The Time Machine


H. G. Wells

Teachers and parents! Our Teacher Edition on The Time Machine makes teaching easy.

The Time Machine Summary

Literary devices:
View all

The Time Machine is a work of science-fiction that imagines how the social conditions of Victorian England have evolved in the year 802,701. The story opens on a dinner party at the home of an eminent scientist, the Time Traveller, who is explaining to his assembled guests (including the narrator telling the story) principles of science and math that support the possibility of traveling across time, just as one would travel across space. His guests are upper class British men—a doctor, a psychologist, a journalist, etc.—and they greet his pronouncements with skepticism.

To demonstrate the validity of his ideas, the Time Traveller brings into the living room a small model of a machine. The psychologist, ever skeptical, depresses a lever and the machine disappears. The Time Traveller then reveals that he has almost completed a life-sized machine that will transport him through time. He shows the machine to the guests, but they remain skeptical.

At dinner the following week, the Time Traveller is not there to greet his guests. He has left a note instructing them to proceed with dinner if he is late, and partway through their dinner the Time Traveller staggers into the house looking disheveled and injured. Once the Time Traveller has washed up, he agrees to tell his story in full on the condition that nobody argues with him or asks questions, since he is terribly exhausted.

The Time Traveller says that the previous week he finished his machine and took a voyage into the future. He arrived in the year 802,701 on the spot where his laboratory once stood—it had become a garden of strange flowers beside a large white Sphinx statue. He saw small humanlike beings (whom Wells later reveals are called the Eloi), and they seemed feeble and much less intelligent than he hoped the people of the future would be.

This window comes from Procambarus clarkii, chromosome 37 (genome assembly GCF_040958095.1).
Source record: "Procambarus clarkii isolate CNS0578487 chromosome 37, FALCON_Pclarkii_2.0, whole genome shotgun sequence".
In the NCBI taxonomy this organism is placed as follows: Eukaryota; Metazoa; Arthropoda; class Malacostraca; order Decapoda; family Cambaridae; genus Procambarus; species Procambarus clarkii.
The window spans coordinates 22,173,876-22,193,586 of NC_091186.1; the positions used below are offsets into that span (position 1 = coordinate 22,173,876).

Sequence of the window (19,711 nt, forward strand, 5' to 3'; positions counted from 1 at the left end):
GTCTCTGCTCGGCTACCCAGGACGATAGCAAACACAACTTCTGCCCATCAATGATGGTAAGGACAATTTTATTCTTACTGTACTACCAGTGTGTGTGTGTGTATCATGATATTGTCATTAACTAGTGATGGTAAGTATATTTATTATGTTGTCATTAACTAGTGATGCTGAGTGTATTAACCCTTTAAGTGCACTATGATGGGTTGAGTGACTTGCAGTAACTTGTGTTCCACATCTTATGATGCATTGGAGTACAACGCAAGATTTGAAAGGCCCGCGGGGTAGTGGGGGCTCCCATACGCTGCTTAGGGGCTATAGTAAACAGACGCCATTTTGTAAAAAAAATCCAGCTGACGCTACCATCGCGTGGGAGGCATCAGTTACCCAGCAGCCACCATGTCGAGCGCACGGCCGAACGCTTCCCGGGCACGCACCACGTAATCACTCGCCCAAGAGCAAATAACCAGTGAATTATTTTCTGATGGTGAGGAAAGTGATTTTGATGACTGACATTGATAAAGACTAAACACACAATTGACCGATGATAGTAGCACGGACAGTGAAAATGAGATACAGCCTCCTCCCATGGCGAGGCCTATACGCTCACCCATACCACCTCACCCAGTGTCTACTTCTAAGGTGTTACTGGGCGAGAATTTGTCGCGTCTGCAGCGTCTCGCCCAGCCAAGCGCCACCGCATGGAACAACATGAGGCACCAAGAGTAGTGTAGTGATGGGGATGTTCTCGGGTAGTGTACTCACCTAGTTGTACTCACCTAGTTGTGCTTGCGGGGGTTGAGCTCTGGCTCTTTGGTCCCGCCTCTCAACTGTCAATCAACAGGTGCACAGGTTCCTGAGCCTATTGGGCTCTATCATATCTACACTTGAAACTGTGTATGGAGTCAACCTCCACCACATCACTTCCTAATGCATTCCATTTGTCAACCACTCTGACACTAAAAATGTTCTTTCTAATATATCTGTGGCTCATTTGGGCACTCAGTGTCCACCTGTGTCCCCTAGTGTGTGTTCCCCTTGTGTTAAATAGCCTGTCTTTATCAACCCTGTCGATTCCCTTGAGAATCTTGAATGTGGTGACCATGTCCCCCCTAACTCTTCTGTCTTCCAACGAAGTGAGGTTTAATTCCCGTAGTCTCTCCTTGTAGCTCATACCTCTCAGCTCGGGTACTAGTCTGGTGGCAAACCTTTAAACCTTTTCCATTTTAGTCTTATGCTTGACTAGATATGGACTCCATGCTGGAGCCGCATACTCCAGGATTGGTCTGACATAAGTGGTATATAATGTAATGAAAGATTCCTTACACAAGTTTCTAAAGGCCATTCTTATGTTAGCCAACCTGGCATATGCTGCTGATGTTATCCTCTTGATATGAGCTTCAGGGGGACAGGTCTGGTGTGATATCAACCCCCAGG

The Time Traveller continues his tale: the beings are friendly to him, and he begins to explore the landscape for clues to what has happened. There seems to be no adversity, fear, or labor in this world, and the Time Traveller hypothesizes that this is a communist utopia of the future, in which all social problems have been solved. He believes that this explains the weakness and stupidity of the beings—there is no need for force or intelligence in a world of peace and plenty. The Time Traveller is briefly delighted, but, despite thinking that all problems are solved, he still feels disappointed that future humans are not smarter or more curious.

When the Time Traveller returns to the garden where he landed he realizes that his time machine is gone. He briefly goes into a rage-fueled panic, and then decides that the rational course of action is to study this new world, learn its ways, and let this knowledge lead him back to the time machine. Seeing grooves in the grass leads him to believe that the machine has been hidden behind a metal panel in the pedestal of the Sphinx statue, but it won’t give when he tries to open it.

The Time Traveller begins learning the language of the Eloi (which is very simple) and he explores the landscape, noticing a strange network of dry wells and towers, which suggests a large underground ventilation system. He also notices that the Eloi never seem to do any work, but their sandals look new and their clothes are not frayed. This observation, combined with his having felt something touching him at night and having caught a glimpse of a strange white animal, leads him to determine that his original utopian explanation is inadequate. Later that day he rescues a drowning Eloi. Her name is Weena, and she begins giving him flowers and following him everywhere to express her gratitude.